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SOUTHERN PAC. TRANSP. CO. v. UNITED TRANSP. UNION

March 31, 1992

IN THE MATTER OF ARBITRATION INVOLVING: SOUTHERN PACIFIC TRANSPORTATION COMPANY, et al., Petitioners
v.
UNITED TRANSPORTATION UNION, Respondent. IN THE MATTER OF ARBITRATION INVOLVING: SOUTHERN PACIFIC TRANSPORTATION COMPANY, et al.


GREENE


The opinion of the court was delivered by: HAROLD H. GREENE

This is a dispute between a labor union and a number of railroads *fn1" over the carriers' plan to reduce certain crews on their trains. An Arbitration Panel awarded to the railroads the right to reduce train crews to a single engineer and one brakeman, and it also gave the railroads the right involuntarily to buy out the remaining, surplus workers. The railroads seek to have the award confirmed and enforced pursuant to section 9 of the Railway Labor Act. 45 U.S.C. § 159. The United Transportation Union, in turn, seeks to impeach the award on the basis that the Arbitration Panel allegedly exceeded its jurisdiction and went beyond the scope of the arbitration agreement by failing to follow the solution set out in another arbitration, one involving the Chicago and North Western Railroad. The Court will confirm and enforce the arbitration award at issue and deny the unions' request for an injunction.

I

 Background

 From 1988 through 1990 the railroads and the unions attempted to negotiate modifications in pay and working conditions, but no agreement was reached. Eventually, the parties engaged in mediation under the provisions of the Railway Labor Act (hereinafter RLA), but that effort, too, failed.

 On May 3, 1990, the President established Presidential Emergency Board 219 (PEB 219) to investigate the dispute and make recommendations. The Emergency Board conducted hearings in which all the parties participated. In January 1991, PEB 219 recommended specific terms for settlement, and it also fashioned a framework and procedure for arbitration and negotiation of other issues. On April 17, 1991, eight unions, including the United Transportation Union (hereinafter UTU), struck on a nationwide basis. That day Congress passed Public Law 102-29 as a means for ending the rail strike. The following day the President signed the bill into law.

 Public Law 102-29 was squarely based upon the recommendations of Emergency Board 219. The legislation transformed the recommendations of that Board into law *fn2" and imposed a settlement on the parties. It also established procedures, including establishment of a Special Board, by which the application of 102-29 could be clarified and modified. The Special Board was authorized under Pub. Law 102-29 to conduct hearings and to issue a report that would become binding ten days after its release.

 II

 Issues in Dispute

 One of the main issues in dispute before the Special Board was the question of how many workers each crew on a train would consist. This is referred to by the parties as the "crew consist" issue.

 Among its clarifications, the Special Board stated that the standard to be applied in any crew consist arbitration was the arbitration model used by Arbitration Board 509 with respect to an arbitration involving the Chicago & North Western Transportation Company, hereinafter referred to as the CNW/509 model.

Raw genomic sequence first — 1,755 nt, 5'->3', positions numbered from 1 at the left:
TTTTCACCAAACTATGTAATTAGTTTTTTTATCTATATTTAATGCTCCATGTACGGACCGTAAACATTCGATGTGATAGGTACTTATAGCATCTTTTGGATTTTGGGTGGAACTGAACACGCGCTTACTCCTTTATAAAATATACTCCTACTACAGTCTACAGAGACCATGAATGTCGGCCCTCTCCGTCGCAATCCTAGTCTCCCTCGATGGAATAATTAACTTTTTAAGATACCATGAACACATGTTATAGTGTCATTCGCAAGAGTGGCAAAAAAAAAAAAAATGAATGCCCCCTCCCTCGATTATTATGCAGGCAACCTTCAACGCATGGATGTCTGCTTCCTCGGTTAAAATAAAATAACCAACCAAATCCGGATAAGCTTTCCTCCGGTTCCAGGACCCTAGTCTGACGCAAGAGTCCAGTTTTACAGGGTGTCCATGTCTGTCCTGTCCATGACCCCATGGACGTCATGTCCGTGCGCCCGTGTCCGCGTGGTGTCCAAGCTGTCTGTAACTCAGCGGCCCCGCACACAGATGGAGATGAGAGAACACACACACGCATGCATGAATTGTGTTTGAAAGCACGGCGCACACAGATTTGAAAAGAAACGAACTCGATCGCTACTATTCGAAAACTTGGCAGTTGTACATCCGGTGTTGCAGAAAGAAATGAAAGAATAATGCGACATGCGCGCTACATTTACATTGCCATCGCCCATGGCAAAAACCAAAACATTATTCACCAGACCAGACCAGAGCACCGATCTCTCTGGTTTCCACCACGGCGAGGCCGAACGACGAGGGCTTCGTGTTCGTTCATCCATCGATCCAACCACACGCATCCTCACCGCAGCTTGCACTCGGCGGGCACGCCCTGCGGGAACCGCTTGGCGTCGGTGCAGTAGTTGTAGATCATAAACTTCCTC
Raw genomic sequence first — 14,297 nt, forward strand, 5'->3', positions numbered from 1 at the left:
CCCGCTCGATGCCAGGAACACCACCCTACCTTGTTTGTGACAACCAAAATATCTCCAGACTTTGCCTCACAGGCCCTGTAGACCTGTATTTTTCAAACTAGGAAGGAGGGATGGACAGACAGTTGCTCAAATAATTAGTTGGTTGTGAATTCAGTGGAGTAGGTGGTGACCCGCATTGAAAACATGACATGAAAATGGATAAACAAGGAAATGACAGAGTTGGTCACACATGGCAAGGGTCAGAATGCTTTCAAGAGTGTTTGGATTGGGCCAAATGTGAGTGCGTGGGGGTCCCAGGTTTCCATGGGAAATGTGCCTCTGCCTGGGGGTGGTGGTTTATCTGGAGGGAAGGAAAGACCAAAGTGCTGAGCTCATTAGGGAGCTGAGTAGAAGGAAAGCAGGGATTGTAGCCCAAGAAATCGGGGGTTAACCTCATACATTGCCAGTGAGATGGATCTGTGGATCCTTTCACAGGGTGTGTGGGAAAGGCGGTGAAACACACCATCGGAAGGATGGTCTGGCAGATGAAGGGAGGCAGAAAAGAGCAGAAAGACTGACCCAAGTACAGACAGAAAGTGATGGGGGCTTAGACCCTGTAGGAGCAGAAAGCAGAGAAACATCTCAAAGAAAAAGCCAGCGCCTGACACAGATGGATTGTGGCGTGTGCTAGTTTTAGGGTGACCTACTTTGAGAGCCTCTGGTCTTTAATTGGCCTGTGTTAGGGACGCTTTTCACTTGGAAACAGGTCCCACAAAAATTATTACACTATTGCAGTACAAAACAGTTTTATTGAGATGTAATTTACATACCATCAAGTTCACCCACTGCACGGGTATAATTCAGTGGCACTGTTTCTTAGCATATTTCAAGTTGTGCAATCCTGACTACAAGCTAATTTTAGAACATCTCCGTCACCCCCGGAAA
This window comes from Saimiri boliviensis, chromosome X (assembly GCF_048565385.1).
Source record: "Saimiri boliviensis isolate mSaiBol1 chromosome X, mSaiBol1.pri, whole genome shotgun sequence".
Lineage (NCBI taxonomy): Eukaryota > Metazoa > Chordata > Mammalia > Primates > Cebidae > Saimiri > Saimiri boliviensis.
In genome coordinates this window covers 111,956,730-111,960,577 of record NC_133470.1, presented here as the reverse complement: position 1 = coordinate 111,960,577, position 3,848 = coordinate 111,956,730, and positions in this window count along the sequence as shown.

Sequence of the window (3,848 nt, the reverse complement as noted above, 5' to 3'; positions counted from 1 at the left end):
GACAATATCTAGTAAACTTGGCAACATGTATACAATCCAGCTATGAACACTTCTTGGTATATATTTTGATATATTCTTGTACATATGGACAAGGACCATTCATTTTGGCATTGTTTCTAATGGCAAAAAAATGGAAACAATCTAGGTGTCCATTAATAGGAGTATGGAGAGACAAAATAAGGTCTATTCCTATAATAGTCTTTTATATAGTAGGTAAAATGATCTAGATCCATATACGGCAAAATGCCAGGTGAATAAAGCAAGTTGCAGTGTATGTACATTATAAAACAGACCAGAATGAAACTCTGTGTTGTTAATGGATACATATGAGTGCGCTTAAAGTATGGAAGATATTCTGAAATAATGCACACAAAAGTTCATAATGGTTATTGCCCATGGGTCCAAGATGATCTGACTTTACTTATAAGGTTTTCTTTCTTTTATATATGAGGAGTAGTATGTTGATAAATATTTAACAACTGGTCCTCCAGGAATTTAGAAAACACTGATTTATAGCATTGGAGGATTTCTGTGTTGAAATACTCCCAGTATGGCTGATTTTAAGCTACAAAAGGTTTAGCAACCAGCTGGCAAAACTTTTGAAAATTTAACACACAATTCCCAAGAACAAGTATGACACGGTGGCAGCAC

The UTU has expressed its views that under that model crew reductions are to be accomplished in two steps. Initially, the crew composition would be reduced by one brakeman, this initial reduction to be a condition precedent to a further reduction to what is called "conductor-only." *fn3"

 In December of 1991, the parties had still not reached agreement on the crew consist issue. Therefore, pursuant to the procedures of Pub. Law 102-29, a three-member Arbitration Panel was appointed to resolve that issue. After holding hearings in Pittsburgh, the Panel issued its decision on December 31, 1991. One of the principal features of that decision is that all "through-freight, work and yard transfer trains" are to have a crew consisting of one engineer and one conductor, eliminating two brakemen positions. The award also permits the railroads involuntarily to buy out surplus workers.

 In Civil Action 92-0217, the railroad carriers have petitioned for confirmation and enforcement of the award. UTU has counterclaimed and has sought an injunction, the argument being that the Arbitration Panel exceeded its jurisdiction and went beyond the scope of the arbitration agreement by failing to institute the precise solution adopted by the Arbitration Board in the Chicago & North Western dispute. In Miscellaneous No. 92-0047, UTU filed a complaint seeking to impeach the award. Consequently, the Court consolidated the cases for hearing and decision.

 On March 24, 1992, the Court heard oral argument from both parties. UTU had filed for a preliminary injunction in Civil Action No. 92-0217, but pursuant to Fed. R. Civ. P. 65(a)(2), the Court consolidated the motion with a hearing on the merits, and the parties have agreed to a merits decision. The reduction in crew size pursuant to the Arbitration Panel decision was originally to take place on April 1, 1992, but the carriers informed the Court that they would ...


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